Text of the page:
Watching mammoth ships navigate their way through the waters of the Welland Canal is a mesmerising sight. Originally constructed in 1829 as a link between Lake Erie and Lake Ontario, the Welland Canal allows ships a smooth passage in spite of the difference in elevation along the Niagara Escarpment. There are 8 locks (watertight chambers) along the canal which lift and lower these ships using gravity and large quantities of water. It enables the ships to move up and down the escarpment, bypassing the Niagara Falls, making the canal an engineering marvel. The ships are used for transportation of goods and the canal is highly important for this purpose. In addition to this, water from the canal is also used in the industries around the area.
The canal assumed its present form through various stages of construction that happened over the years. William Hamilton Merritt who commenced the project is known as the founding father of the Welland Canal. The first Welland Canal originated at Port Dalhousie and moved along the Twelve Mile Creek onto Port Robinson. Here it was linked to the Welland River which further connected with the Niagara River and exited into Lake Erie. Construction on the canal began in 1824 and was completed in 1829. A few years later, it consisted of 40 wooden locks connected with towpaths along which the ships passed. The Second Welland Canal also used the same route and passed through Welland town and Port Colborne to Lake Erie. By the time of the third Welland Canal that was completed in 1887, the number of locks came down to 26 as a result of a more direct route from Port Dalhousie to Allanburg and then further on. The fourth and present Welland Canal is a more refined version with just eight locks, each 24.4 meters wide, 24.8 metres deep and 261.8 metres long (except for Lock 8), that help the passage of ships along the Niagara Escarpment. With an even more direct route from Port Weller piers on Lake Ontario to Port Colborne, the canal runs perpendicular to the Niagara Escarpment.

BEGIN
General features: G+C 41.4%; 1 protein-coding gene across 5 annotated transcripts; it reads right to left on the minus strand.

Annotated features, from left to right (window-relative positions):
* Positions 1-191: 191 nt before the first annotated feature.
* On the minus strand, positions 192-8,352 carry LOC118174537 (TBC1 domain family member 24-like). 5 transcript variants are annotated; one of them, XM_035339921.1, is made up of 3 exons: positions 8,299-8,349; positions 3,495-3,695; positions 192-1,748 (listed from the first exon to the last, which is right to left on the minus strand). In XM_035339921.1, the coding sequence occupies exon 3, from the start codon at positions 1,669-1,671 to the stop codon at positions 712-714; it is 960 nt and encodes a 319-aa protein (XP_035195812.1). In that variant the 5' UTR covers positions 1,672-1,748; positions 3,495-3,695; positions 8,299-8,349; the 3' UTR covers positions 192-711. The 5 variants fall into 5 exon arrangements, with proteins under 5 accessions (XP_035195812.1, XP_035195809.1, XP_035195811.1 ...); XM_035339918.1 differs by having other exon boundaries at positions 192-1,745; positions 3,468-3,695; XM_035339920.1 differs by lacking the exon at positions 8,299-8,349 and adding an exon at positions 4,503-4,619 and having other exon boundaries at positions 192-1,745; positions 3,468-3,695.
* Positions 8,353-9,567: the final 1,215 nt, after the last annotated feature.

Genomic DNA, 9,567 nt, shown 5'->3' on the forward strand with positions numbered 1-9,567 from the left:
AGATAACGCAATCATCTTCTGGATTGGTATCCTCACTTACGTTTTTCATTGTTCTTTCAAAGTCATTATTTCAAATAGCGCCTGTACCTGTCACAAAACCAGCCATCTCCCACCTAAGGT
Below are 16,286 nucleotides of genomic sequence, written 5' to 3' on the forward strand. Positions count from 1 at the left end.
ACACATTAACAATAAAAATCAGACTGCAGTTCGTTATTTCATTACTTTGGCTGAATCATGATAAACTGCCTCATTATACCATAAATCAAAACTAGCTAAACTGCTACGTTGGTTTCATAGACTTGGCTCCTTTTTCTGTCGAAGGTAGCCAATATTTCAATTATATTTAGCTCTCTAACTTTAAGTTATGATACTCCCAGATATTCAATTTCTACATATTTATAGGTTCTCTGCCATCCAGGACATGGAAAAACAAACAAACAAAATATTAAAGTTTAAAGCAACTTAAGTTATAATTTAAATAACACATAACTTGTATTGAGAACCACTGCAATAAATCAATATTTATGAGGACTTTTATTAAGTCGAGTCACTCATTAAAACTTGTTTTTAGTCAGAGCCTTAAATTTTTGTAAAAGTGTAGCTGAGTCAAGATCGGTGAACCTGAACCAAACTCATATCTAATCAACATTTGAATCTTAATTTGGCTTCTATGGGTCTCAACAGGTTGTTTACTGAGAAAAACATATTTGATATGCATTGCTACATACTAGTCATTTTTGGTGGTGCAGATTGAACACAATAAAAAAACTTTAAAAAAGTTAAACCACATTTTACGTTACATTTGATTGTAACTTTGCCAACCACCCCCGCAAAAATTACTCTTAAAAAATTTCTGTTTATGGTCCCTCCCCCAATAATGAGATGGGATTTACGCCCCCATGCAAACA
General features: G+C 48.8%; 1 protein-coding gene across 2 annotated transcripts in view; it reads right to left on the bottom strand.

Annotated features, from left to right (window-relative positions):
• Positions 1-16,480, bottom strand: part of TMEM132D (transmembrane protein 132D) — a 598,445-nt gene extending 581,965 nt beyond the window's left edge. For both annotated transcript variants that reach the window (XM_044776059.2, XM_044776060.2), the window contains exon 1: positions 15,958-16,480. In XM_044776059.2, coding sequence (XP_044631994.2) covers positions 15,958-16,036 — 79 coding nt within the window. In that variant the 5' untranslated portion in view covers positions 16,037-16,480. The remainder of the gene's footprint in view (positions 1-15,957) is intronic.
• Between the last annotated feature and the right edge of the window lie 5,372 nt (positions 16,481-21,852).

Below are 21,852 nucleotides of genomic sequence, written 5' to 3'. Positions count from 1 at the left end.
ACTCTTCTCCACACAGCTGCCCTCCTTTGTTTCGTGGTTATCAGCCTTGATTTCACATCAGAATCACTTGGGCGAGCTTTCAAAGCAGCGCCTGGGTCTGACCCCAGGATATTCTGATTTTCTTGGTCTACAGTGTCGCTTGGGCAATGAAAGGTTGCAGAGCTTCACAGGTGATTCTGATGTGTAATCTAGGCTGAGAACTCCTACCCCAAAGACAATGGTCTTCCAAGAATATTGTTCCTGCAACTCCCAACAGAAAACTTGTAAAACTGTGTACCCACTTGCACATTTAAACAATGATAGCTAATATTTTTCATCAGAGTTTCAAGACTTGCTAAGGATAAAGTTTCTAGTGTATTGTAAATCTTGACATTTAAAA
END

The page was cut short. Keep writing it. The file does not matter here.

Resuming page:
At various points, you can watch the ships being lifted and lowered through the locks on the canal. Some of these ships are huge at over 200 yards in length and weighing around 30,000 tons. Gravity and water are used to fill or drain the locks, with the movement of water giving the ships a smooth passage over the canal. At any given point of time, you will find people watching the process from viewing platforms near the locks at St. Catharines, Thorold and Port Colborne. Lock 8, one of the longest locks in the world, has an elevated platform to view the canal. The area surrounding the canal is great for recreational purposes with lovely walkways, trails (especially at Merritt Island) and bicycling paths. Fishing at the picturesque Welland Recreation Waterway, boating and hiking are some of the activities that people enjoy during the summer around the canal.
Numerous Canal viewing points are located just 15 minutes from our hotel. Stay at the #1 rated TripAdvisor Fallsview Hotel, the Marriott Fallsview Hotel & Spa. For our best rates view our: